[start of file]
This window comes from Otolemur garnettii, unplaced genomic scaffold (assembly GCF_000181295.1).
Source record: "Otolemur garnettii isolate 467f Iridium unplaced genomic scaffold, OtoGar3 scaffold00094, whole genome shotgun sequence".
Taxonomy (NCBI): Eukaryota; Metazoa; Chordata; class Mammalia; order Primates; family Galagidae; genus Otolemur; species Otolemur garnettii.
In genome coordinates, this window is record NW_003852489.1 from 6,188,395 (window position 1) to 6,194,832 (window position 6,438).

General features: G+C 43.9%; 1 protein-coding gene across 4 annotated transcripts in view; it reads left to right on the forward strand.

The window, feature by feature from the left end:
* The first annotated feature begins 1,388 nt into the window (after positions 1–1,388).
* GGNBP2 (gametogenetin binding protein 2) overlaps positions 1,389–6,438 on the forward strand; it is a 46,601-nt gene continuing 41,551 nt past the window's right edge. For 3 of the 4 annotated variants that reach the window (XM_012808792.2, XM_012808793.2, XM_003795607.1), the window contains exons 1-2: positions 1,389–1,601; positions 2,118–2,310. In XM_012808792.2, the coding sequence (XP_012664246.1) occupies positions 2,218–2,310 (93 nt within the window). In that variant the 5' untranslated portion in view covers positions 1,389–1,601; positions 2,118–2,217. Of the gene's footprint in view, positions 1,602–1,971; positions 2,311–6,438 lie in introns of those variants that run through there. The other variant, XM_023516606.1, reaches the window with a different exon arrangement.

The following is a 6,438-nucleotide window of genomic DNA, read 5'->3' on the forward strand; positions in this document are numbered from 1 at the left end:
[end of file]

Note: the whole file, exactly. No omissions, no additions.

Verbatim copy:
This window comes from Otolemur garnettii, unplaced genomic scaffold (assembly GCF_000181295.1).
Source record: "Otolemur garnettii isolate 467f Iridium unplaced genomic scaffold, OtoGar3 scaffold00094, whole genome shotgun sequence".
Taxonomy (NCBI): Eukaryota; Metazoa; Chordata; class Mammalia; order Primates; family Galagidae; genus Otolemur; species Otolemur garnettii.
In genome coordinates, this window is record NW_003852489.1 from 6,188,395 (window position 1) to 6,194,832 (window position 6,438).

General features: G+C 43.9%; 1 protein-coding gene across 4 annotated transcripts in view; it reads left to right on the forward strand.

The window, feature by feature from the left end:
* The first annotated feature begins 1,388 nt into the window (after positions 1–1,388).
* GGNBP2 (gametogenetin binding protein 2) overlaps positions 1,389–6,438 on the forward strand; it is a 46,601-nt gene continuing 41,551 nt past the window's right edge. For 3 of the 4 annotated variants that reach the window (XM_012808792.2, XM_012808793.2, XM_003795607.1), the window contains exons 1-2: positions 1,389–1,601; positions 2,118–2,310. In XM_012808792.2, the coding sequence (XP_012664246.1) occupies positions 2,218–2,310 (93 nt within the window). In that variant the 5' untranslated portion in view covers positions 1,389–1,601; positions 2,118–2,217. Of the gene's footprint in view, positions 1,602–1,971; positions 2,311–6,438 lie in introns of those variants that run through there. The other variant, XM_023516606.1, reaches the window with a different exon arrangement.

The following is a 6,438-nucleotide window of genomic DNA, read 5'->3' on the forward strand; positions in this document are numbered from 1 at the left end: